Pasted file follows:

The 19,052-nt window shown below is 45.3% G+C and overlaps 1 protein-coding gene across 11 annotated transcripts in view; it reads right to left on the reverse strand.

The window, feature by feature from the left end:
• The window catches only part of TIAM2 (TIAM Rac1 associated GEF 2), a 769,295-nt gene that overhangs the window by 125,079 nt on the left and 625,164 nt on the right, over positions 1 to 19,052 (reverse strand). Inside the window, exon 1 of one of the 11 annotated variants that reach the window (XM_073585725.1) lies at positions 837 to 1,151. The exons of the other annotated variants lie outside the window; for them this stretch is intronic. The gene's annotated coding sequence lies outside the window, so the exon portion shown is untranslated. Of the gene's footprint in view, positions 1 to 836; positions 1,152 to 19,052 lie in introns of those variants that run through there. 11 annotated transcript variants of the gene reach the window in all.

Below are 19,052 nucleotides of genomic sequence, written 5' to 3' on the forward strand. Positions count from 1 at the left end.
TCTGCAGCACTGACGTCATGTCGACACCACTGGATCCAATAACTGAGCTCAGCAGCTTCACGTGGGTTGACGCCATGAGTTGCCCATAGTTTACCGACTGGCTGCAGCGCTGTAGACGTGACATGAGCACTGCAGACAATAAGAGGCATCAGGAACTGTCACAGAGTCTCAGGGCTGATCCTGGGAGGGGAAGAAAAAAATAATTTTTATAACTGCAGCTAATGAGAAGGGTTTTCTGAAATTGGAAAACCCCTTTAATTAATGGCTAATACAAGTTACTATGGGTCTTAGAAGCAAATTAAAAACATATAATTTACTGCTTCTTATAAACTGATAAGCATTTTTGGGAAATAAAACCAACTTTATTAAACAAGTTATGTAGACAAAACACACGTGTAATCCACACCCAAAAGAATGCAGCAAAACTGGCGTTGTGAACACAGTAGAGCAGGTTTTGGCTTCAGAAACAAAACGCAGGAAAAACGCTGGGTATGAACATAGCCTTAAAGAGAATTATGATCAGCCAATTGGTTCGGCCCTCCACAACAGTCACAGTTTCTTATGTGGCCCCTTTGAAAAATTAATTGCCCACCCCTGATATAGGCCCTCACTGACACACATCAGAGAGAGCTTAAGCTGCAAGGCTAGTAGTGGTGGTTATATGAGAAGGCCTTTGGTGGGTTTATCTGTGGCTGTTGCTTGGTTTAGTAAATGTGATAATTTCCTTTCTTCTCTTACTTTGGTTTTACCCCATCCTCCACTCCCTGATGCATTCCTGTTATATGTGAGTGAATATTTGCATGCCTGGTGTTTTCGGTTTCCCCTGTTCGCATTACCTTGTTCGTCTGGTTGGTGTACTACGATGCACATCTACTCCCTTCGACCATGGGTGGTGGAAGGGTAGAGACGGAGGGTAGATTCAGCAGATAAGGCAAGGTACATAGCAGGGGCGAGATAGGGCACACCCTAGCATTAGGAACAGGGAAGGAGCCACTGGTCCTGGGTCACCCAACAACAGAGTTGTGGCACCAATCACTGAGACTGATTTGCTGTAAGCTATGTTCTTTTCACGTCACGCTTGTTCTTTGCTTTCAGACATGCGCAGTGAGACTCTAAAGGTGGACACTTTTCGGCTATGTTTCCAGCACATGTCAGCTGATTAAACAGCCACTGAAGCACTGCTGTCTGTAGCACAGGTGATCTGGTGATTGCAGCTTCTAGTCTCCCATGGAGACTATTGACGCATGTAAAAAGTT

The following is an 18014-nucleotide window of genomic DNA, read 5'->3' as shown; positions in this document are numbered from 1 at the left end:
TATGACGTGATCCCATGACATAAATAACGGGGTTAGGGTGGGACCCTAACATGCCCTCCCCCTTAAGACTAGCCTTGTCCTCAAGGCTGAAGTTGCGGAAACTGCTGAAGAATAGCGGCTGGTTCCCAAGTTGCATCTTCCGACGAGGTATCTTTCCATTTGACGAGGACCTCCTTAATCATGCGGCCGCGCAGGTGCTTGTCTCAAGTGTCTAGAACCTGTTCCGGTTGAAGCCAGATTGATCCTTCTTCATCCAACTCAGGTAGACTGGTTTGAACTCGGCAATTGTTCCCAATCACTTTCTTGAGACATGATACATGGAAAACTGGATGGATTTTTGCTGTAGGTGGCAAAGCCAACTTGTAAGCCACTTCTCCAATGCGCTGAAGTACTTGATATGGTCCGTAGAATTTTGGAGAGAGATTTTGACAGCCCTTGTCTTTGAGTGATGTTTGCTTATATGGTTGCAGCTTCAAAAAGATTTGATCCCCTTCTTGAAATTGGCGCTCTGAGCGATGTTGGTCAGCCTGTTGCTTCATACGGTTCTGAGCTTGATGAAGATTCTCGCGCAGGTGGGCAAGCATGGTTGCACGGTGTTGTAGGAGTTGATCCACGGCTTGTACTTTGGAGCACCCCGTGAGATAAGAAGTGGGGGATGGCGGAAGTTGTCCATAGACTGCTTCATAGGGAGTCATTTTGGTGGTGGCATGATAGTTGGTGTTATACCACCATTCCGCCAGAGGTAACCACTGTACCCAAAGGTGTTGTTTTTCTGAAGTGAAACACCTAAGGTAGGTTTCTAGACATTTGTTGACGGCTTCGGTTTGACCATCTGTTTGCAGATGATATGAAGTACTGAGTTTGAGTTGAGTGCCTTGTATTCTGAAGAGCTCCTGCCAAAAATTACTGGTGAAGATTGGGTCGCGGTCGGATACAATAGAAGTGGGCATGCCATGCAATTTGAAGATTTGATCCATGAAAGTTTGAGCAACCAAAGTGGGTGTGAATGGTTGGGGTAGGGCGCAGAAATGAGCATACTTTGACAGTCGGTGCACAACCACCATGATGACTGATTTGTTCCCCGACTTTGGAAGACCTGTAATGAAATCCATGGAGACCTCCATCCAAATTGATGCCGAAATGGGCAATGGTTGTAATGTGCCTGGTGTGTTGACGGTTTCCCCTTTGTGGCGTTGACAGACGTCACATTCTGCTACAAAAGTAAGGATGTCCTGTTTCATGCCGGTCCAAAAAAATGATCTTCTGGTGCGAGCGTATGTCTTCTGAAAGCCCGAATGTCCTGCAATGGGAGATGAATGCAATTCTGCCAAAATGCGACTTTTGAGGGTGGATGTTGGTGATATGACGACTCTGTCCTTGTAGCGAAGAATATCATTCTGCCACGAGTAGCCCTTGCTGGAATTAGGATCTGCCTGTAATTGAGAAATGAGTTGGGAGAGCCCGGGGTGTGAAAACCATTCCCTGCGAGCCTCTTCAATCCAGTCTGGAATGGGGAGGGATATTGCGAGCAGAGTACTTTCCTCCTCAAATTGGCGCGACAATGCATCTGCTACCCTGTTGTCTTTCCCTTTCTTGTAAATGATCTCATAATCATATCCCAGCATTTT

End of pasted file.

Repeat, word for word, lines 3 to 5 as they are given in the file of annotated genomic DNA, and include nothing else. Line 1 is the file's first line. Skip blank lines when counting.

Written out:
• The window catches only part of TIAM2 (TIAM Rac1 associated GEF 2), a 769,295-nt gene that overhangs the window by 125,079 nt on the left and 625,164 nt on the right, over positions 1 to 19,052 (reverse strand). Inside the window, exon 1 of one of the 11 annotated variants that reach the window (XM_073585725.1) lies at positions 837 to 1,151. The exons of the other annotated variants lie outside the window; for them this stretch is intronic. The gene's annotated coding sequence lies outside the window, so the exon portion shown is untranslated. Of the gene's footprint in view, positions 1 to 836; positions 1,152 to 19,052 lie in introns of those variants that run through there. 11 annotated transcript variants of the gene reach the window in all.

Below are 19,052 nucleotides of genomic sequence, written 5' to 3' on the forward strand. Positions count from 1 at the left end.
TCTGCAGCACTGACGTCATGTCGACACCACTGGATCCAATAACTGAGCTCAGCAGCTTCACGTGGGTTGACGCCATGAGTTGCCCATAGTTTACCGACTGGCTGCAGCGCTGTAGACGTGACATGAGCACTGCAGACAATAAGAGGCATCAGGAACTGTCACAGAGTCTCAGGGCTGATCCTGGGAGGGGAAGAAAAAAATAATTTTTATAACTGCAGCTAATGAGAAGGGTTTTCTGAAATTGGAAAACCCCTTTAATTAATGGCTAATACAAGTTACTATGGGTCTTAGAAGCAAATTAAAAACATATAATTTACTGCTTCTTATAAACTGATAAGCATTTTTGGGAAATAAAACCAACTTTATTAAACAAGTTATGTAGACAAAACACACGTGTAATCCACACCCAAAAGAATGCAGCAAAACTGGCGTTGTGAACACAGTAGAGCAGGTTTTGGCTTCAGAAACAAAACGCAGGAAAAACGCTGGGTATGAACATAGCCTTAAAGAGAATTATGATCAGCCAATTGGTTCGGCCCTCCACAACAGTCACAGTTTCTTATGTGGCCCCTTTGAAAAATTAATTGCCCACCCCTGATATAGGCCCTCACTGACACACATCAGAGAGAGCTTAAGCTGCAAGGCTAGTAGTGGTGGTTATATGAGAAGGCCTTTGGTGGGTTTATCTGTGGCTGTTGCTTGGTTTAGTAAATGTGATAATTTCCTTTCTTCTCTTACTTTGGTTTTACCCCATCCTCCACTCCCTGATGCATTCCTGTTATATGTGAGTGAATATTTGCATGCCTGGTGTTTTCGGTTTCCCCTGTTCGCATTACCTTGTTCGTCTGGTTGGTGTACTACGATGCACATCTACTCCCTTCGACCATGGGTGGTGGAAGGGTAGAGACGGAGGGTAGATTCAGCAGATAAGGCAAGGTACATAGCAGGGGCGAGATAGGGCACACCCTAGCATTAGGAACAGGGAAGGAGCCACTGGTCCTGGGTCACCCAACAACAGAGTTGTGGCACCAATCACTGAGACTGATTTGCTGTAAGCTATGTTCTTTTCACGTCACGCTTGTTCTTTGCTTTCAGACATGCGCAGTGAGACTCTAAAGGTGGACACTTTTCGGCTATGTTTCCAGCACATGTCAGCTGATTAAACAGCCACTGAAGCACTGCTGTCTGTAGCACAGGTGATCTGGTGATTGCAGCTTCTAGTCTCCCATGGAGACTATTGACGCATGTAAAAAGTT